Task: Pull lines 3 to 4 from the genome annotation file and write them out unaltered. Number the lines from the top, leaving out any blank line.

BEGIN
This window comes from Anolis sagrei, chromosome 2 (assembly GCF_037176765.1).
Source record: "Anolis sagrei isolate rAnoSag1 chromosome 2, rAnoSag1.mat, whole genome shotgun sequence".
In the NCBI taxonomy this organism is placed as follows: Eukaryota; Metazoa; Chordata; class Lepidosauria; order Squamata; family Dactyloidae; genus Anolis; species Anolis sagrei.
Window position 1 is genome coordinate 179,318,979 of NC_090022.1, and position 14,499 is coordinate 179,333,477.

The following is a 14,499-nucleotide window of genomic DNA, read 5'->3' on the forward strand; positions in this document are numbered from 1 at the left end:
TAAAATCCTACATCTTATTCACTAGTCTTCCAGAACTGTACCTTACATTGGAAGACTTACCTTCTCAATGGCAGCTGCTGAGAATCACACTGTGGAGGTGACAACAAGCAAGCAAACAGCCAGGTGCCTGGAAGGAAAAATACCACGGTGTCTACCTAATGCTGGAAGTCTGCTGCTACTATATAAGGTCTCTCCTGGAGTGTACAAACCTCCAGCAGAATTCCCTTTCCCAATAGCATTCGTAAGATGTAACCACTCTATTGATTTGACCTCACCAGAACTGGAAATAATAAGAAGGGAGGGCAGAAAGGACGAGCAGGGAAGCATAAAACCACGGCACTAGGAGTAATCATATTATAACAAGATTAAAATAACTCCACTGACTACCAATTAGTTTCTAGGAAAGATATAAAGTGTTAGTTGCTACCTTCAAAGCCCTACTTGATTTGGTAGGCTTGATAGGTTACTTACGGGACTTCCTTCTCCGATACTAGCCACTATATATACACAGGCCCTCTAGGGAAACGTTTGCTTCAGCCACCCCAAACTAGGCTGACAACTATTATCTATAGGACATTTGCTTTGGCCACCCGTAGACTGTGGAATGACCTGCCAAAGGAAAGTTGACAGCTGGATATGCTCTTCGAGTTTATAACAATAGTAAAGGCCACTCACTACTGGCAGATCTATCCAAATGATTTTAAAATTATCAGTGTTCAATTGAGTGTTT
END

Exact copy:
In the NCBI taxonomy this organism is placed as follows: Eukaryota; Metazoa; Chordata; class Lepidosauria; order Squamata; family Dactyloidae; genus Anolis; species Anolis sagrei.
Window position 1 is genome coordinate 179,318,979 of NC_090022.1, and position 14,499 is coordinate 179,333,477.